The Bank of England has warned that Brexit is likely to weigh on the UK economy next year, as new checks at the border slow and disrupt trade.
The central bank said on Thursday that changes to the trading relationship with the European Union would likely shave 1% off UK GDP in the first quarter of 2021.
The Brexit transition period is set to end on 1 January 2021. The EU and UK have yet to agree a trade deal, increasing the possibility of a disruptive and abrupt end to the transition.
Even if a free trade agreement is signed, traffic passing over the border will require more paperwork. This adds to cost and time, depressing the value of trade between the two blocs.
The Bank of England assumes that the UK will strike a Canada-style free trade deal with the EU but the central bank said trade was likely to be “lower” due to the increased border friction.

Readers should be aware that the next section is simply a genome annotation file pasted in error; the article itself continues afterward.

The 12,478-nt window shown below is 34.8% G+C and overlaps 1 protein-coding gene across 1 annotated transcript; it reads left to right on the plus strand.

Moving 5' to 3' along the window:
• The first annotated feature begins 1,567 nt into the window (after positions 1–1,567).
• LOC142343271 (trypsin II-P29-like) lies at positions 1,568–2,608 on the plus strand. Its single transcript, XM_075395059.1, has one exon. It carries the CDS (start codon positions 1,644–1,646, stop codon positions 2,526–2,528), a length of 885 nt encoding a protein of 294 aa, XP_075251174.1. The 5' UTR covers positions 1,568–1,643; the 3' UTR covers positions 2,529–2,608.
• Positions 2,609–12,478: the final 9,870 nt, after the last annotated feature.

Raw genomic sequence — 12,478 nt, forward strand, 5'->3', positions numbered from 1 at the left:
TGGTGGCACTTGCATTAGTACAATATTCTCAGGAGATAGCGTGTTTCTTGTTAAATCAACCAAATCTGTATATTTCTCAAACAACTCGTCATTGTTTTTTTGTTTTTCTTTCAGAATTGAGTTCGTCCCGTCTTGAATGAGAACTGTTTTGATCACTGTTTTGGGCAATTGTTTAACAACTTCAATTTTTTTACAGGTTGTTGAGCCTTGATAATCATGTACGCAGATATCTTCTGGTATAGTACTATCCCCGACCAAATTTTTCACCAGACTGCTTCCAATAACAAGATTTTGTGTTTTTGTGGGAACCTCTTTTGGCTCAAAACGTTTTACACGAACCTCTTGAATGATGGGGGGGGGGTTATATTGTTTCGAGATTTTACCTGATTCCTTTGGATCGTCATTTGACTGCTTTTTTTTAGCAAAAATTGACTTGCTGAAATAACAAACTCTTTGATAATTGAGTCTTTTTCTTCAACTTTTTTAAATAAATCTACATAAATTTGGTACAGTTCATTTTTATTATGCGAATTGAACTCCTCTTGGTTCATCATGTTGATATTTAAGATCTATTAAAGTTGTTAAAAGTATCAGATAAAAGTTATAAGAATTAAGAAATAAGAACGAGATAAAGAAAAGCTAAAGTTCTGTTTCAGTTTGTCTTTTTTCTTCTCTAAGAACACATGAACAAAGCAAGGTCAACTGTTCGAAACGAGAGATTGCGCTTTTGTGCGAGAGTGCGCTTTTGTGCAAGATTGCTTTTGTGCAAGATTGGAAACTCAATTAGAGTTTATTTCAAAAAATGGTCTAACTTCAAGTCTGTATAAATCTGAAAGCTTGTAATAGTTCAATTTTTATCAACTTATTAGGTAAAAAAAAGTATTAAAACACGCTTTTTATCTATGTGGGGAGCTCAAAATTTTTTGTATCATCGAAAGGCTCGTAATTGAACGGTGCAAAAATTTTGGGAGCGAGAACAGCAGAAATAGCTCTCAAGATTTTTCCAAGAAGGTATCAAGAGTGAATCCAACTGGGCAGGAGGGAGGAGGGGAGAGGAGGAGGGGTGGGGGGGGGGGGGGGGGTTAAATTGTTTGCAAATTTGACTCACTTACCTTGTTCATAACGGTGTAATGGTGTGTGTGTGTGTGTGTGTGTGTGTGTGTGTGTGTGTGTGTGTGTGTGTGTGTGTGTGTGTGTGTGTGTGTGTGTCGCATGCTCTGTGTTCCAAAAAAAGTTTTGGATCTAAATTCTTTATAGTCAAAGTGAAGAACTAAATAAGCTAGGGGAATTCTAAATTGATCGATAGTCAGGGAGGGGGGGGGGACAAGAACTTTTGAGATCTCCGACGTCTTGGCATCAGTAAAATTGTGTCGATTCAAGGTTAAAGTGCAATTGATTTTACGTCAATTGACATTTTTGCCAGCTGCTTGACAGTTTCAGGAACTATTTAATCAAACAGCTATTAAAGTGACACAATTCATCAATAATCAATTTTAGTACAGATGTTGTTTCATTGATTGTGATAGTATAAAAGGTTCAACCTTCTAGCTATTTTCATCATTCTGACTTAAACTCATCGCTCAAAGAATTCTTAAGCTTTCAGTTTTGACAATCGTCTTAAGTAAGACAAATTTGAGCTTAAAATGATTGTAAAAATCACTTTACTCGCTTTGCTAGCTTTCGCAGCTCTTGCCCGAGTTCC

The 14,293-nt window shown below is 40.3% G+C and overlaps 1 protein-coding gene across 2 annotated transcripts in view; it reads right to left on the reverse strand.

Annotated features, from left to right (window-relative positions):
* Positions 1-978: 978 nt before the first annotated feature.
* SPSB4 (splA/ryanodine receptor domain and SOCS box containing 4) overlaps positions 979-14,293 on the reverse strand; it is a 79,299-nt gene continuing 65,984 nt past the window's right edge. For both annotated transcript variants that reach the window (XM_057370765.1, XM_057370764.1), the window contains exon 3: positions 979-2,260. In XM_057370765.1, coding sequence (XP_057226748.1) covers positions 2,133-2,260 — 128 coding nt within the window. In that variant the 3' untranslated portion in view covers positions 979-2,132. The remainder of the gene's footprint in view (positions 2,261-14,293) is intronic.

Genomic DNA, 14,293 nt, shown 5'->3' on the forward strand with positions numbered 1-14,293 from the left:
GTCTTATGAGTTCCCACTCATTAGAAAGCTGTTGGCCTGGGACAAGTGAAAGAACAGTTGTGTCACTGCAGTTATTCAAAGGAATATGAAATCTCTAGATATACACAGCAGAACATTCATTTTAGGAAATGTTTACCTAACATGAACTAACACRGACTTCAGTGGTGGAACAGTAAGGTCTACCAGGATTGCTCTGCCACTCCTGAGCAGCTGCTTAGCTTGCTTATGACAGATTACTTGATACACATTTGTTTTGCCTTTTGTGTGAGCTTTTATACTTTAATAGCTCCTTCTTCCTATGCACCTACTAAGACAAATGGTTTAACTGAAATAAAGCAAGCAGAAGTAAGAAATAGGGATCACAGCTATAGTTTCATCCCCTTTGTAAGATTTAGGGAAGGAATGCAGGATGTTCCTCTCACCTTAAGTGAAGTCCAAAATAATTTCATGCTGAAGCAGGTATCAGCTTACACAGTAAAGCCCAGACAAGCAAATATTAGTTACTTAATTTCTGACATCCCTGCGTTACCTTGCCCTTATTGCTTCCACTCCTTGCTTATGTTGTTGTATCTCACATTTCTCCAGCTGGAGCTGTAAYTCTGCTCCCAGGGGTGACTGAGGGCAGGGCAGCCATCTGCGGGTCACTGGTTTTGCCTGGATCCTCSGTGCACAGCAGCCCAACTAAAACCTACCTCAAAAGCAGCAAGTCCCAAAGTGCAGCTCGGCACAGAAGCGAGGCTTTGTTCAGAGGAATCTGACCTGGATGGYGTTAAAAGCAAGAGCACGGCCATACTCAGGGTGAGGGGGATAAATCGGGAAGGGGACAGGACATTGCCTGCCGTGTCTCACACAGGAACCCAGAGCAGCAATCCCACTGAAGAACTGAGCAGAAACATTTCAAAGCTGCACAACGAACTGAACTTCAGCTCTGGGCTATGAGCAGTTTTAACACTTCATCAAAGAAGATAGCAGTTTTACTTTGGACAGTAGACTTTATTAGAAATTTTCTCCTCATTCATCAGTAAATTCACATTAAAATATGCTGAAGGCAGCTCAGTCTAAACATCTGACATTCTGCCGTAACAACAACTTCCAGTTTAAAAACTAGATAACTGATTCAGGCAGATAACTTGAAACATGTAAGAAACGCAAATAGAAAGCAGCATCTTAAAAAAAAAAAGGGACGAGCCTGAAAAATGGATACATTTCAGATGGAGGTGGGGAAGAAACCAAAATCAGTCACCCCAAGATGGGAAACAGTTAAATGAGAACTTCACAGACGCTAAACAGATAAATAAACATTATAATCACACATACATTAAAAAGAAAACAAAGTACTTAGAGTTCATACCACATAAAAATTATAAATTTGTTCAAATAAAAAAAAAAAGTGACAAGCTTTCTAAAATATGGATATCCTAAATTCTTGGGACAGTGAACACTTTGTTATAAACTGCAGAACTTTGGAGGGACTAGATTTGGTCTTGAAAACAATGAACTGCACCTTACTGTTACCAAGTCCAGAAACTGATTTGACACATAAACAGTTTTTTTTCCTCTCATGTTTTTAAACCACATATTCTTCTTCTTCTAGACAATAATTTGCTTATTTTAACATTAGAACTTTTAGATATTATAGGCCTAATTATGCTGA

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The central bank also warned that there was a lack of preparedness among some businesses for the upcoming changes.
“On the whole, larger firms are more prepared than smaller firms,” Bank of England governor Andrew Bailey told journalists on Thursday. “A lot of firms when you ask them say: we’re as ready as we can be.”
Bailey said an estimated 70% of companies were ready for the changes. Last month Lord Agnew, a minister of state working on Brexit preparedness at the Treasury and HMRC, warned that some businesses were taking a “head in the sand” approach.
The Bank of England’s warning on the impact of Brexit was included in its bi-annual Monetary Policy Report, which summarises the bank’s view on the UK economy and its approach to it.
Growth forecasts for this year and next were downgraded, largely reflecting the worsening of COVID-19 in recent months. The Bank of England announced an additional £150bn of bond buying to try and stimulate faltering economic activity in the UK.